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Confused about the Direction to Take with Your Investments? You are NOT alone!

  |   Financial Planning, Investment Planning

This Way That Way

“I’m very nervous about investing in US stocks.  How much higher can they go?  As soon as I invest, the market correction will finally happen.”

“Why would I invest in international and emerging market stocks?  Europe is growing more slowly than the US; we still don’t how Brexit will turn out; and look at how those investments have performed so far this year.”

“As for bonds…why bother?  Interest rates are still relatively low, and the bonds I just bought will lose value as the rates increase.

“At least if I put $1 in the bank, I will be able to get back my $1. I won’t lose money.”

If any of the above sound like conversations you have had with me, your other advisors, friends, and/or family members, take a minute to consider the following:

#1 There is not a single right way to invest

Everyone has their opinions about how to invest, and they don’t seem shy about sharing why they are right and you are wrong.   Given that figuring out and sticking with your own strategy is hard even in good times, and downright uncomfortable and difficult in bad times (think 2008!), don’t let others be the judge of what is the right way for you to invest.  Sure, you need to be educated and at least consider other points of view.  But at the end of the day, if you have taken the time to develop a strategy that is based on your goals, balances the risk and reward, and which you truly understand, you are likely on the right path.

#2 Don’t let buyer’s remorse take over

We’ve all been there.  You finally make a decision to buy a new car or adopt the cute puppy only to feel doubt about the cost and/or the commitment.  Similarly, with investing, you may finally decide it is time to move from cash to a diversified portfolio only to lose 20% of your initial investment in a matter of days.  You gut reaction may to sell you whatever you bought and go back to cash.  If your decision to invest was made based on your situation at the time, your understanding of the risks, and your comfort level, the short-term noise should not overcome your longer-term goal.  Embrace the buyer’s remorse for what it is and move on.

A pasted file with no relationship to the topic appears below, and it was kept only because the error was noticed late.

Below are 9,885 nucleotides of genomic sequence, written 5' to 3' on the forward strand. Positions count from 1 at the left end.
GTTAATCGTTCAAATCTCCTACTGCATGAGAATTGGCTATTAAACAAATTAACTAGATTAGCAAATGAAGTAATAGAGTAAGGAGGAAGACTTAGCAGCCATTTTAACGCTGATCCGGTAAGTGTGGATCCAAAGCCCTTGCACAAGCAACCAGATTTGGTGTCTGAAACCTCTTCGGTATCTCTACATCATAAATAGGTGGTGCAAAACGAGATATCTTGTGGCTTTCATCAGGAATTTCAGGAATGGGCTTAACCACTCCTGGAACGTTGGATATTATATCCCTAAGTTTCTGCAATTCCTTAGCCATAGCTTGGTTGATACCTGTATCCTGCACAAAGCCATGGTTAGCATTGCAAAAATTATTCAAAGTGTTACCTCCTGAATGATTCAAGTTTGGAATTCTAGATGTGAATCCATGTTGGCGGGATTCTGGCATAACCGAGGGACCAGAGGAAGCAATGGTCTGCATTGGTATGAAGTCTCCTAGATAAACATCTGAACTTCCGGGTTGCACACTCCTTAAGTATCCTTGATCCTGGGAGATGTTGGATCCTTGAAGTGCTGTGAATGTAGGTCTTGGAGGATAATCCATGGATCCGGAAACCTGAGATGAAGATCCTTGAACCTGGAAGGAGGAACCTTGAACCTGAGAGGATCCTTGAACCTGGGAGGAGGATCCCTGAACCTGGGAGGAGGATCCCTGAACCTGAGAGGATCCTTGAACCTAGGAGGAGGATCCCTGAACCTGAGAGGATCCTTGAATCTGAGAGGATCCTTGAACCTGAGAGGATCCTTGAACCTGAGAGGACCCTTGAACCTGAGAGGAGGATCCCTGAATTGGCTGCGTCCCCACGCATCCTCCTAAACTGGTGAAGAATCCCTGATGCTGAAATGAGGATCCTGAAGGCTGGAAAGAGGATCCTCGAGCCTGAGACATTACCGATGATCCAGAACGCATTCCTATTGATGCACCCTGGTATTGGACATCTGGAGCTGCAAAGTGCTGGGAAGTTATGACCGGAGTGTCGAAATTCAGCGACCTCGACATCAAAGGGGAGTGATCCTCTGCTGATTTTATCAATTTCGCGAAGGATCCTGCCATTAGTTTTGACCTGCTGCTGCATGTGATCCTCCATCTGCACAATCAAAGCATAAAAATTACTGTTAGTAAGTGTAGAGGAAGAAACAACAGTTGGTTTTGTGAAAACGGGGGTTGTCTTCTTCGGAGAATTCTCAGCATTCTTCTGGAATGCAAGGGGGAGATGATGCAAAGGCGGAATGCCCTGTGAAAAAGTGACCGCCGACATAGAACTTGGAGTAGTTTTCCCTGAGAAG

#3 Small steps are better than no steps

If you have been waiting for something (anything) to happen to give you the sign that it is time to start investing (commonly referred to as trying to time the market), understand that even if there is such a thing, you will most definitely miss it or be too scared to take action.  Many people say they are waiting to make a big investment until the next market correction.  In reality, when that correction happens, most people will not take any action.  The constant reporting of how many points the S&P 500 has lost this day, this week, this quarter, will quickly make you feel like hiding under a blanket with a stack of dollar bills.

Instead, consider slowly investing a small amount of money, maybe 3 – 5% of the total you have available to invest (remember, this is money you don’t plan to spend for 10+ years).  For example, if you have $20,000 available, commit to investing $200 on the 1st day of the next 5 months.  Don’t worry too much about what the pundits are saying or whether the stock market is up or down.  Just stick with your plan.  At the end of the 5 months, re-evaluate.  Were you able to sleep at night? Were you able to withstand the ups and downs of your account value?  If you answer yes to both, you might be ready to increase the monthly amount for your next round of investing.

#4 Timing the market is difficult, if not impossible

For “proof” that waiting for the perfect time to invest is not a great strategy, see the graph below courtesy of J.P. Morgan Asset Management.

AUTHOR - Tammy Wener

As co-founder of RW Financial Planning, Tammy oversees the financial planning process for all clients and manages the day-to-day operations of the firm. She truly enjoys getting to know her clients and is not shy about asking questions. Tammy has 15+ years of experience in the financial planning and estate planning fields and has worked with a broad range of clients including: couples simultaneously planning for financial independence, caring for their parents, and saving for college; newly widowed and divorced women looking to become more financially literate; young couples just starting out; families juggling the demands of a child with special needs; and financially independent individuals and couples exploring “what comes next.”